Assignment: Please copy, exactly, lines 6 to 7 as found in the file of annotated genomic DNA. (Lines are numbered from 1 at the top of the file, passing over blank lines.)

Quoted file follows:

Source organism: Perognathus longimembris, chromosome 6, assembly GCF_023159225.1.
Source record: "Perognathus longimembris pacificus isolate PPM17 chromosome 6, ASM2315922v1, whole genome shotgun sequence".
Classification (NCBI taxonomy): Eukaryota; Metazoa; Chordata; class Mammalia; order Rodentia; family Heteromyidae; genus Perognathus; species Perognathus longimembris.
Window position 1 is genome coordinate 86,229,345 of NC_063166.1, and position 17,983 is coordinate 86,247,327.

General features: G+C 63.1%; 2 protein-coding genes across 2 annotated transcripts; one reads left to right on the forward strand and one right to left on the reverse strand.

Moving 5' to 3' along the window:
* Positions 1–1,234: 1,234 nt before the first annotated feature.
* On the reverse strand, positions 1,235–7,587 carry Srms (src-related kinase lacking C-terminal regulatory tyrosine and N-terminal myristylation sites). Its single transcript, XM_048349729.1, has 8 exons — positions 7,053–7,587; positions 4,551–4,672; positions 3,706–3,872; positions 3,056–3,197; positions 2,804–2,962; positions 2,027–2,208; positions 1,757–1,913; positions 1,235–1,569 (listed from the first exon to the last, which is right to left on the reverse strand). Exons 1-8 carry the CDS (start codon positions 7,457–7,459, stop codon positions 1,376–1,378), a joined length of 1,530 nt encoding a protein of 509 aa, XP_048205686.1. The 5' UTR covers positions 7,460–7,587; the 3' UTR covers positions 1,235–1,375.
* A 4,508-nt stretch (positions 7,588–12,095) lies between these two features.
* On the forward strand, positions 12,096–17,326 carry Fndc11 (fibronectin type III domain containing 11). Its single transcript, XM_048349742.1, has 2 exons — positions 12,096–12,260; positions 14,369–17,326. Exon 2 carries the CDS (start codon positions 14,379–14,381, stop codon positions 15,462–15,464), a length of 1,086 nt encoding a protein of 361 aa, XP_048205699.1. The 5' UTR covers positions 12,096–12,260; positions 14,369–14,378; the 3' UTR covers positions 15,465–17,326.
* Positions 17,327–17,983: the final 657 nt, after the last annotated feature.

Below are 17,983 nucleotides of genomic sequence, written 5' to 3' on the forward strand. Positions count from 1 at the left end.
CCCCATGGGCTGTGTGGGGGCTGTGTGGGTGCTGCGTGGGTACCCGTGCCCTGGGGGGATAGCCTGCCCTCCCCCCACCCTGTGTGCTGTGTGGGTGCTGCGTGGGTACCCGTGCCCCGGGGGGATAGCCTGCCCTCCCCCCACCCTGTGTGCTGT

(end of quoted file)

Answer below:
Moving 5' to 3' along the window:
* Positions 1–1,234: 1,234 nt before the first annotated feature.